Chocolate Week starts today! Of course every week is chocolate week in our household, but I’m actually referring to the official event which runs from 13th-19th October. You’ll be hard pressed to miss the numerous activities and promotions happening throughout the land. I’m celebrating by giving you a daily taste of what’s out there in the chocolate world and will be posting every day this week. Here goes …
Chocolat Chocolat is a chocolate shop in Cambridge offering a range of luxury chocolate products. Founded in 1999, it now has an online shop in addition to its high street one. It is particularly well known for its handmade sheet chocolate sprinkled with such ingredients as French sea salt, Turkish hazelnuts and Dutch speculoos. It also offers the ability to create your own chocolate bars – now what a fabulous idea indeed. These are great fun and make an extra special treat for yourself and a great present for anyone else. You choose your chocolate base bar then add up to three toppings of your choice or, if it all gets a bit much, you can go with one of the suggested combinations. The base bars come in a choice of: dark 70% or 55%, milk, caramel or white. Then it’s over to choosing your toppings which are far too numerous to mention here, but include, nuts, fruit, spices, herbs, flowers, confectionary and even gold leaf. A final touch is a gift tag on which you can compose your own message. The bars all weigh 100g and three bars cost £14.95.
Mine got into a bit of a muddle as there was a website glitch whilst I was creating my order. I was sent an e-mail detailing what I had ordered and to let them know if anything was wrong. It wasn’t quite what I ordered, but I was remiss and didn’t get back to them so I have no-one to blame but myself for the rather unlikely bars I actually got. The packaging was simple but elegant; chocolate brown cardboard together with the turquoise and gold Chocolat Chocolat logo looked particularly stylish. In amongst the chocolate bars was a little label informing me who had made them. A surprise miniature Dolfin bar was also included in the package which put an even bigger smile on my face. Dolfin are one of the better Belgian chocolate brands which I first tried on a trip to Ghent a few years ago and I’ve not yet been disappointed by any of their chocolate. This was a nice touch which gave a subliminal message that I was in for a treat.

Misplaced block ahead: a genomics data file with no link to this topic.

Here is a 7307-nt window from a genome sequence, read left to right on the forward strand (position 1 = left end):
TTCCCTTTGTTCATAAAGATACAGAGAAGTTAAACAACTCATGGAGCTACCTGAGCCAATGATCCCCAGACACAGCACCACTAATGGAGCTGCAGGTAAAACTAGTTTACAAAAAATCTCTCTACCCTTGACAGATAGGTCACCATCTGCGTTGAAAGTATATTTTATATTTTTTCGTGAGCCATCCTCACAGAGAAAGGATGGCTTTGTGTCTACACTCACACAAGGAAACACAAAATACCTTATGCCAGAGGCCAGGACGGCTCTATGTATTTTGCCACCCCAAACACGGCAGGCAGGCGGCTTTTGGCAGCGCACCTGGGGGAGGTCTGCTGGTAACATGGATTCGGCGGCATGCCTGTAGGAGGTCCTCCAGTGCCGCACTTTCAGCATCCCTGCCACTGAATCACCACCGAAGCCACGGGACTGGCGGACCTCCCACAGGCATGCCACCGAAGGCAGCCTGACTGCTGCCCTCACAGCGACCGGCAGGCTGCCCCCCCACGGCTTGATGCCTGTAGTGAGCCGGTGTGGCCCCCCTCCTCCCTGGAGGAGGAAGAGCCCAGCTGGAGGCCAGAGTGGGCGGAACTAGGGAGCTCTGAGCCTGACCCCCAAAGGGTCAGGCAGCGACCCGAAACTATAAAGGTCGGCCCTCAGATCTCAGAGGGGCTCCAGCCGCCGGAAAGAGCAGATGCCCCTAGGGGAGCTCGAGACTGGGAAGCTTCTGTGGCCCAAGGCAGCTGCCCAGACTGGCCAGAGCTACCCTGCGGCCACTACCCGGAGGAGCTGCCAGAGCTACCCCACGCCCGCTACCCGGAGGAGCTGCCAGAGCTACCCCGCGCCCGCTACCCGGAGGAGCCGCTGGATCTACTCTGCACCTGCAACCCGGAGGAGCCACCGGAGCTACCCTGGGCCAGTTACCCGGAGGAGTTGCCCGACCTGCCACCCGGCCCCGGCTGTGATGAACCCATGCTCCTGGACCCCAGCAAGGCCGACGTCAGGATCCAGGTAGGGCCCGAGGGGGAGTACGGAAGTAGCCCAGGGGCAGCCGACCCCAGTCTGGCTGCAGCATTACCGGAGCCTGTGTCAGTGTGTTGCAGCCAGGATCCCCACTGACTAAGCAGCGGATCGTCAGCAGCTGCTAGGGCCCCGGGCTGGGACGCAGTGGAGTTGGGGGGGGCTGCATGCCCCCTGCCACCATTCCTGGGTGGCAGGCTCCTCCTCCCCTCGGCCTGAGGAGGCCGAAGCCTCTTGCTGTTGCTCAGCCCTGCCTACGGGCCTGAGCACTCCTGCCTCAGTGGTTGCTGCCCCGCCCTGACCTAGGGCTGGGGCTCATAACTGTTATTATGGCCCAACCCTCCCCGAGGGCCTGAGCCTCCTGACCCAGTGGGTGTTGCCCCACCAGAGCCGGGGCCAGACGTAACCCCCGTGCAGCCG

Pecan Nuts, Liquorice and Cinnamon on a caramel milk 34% chocolate bar. I love cinnamon, so was very happy with this, but I’m not entirely sure that I asked for liquorice on the same bar; cinnamon is a dominant flavour and drowned out pretty much anything else. The nuts provided an interesting and welcome crunch.
Chilli and Caramelised Pistachio on a milk 34% chocolate bar – This was a very tasty bar with the pistachios giving texture and a sweet crunch. I couldn’t however taste any chilli. Maybe my habit of eating chilli for breakfast has reduced my sensitivity.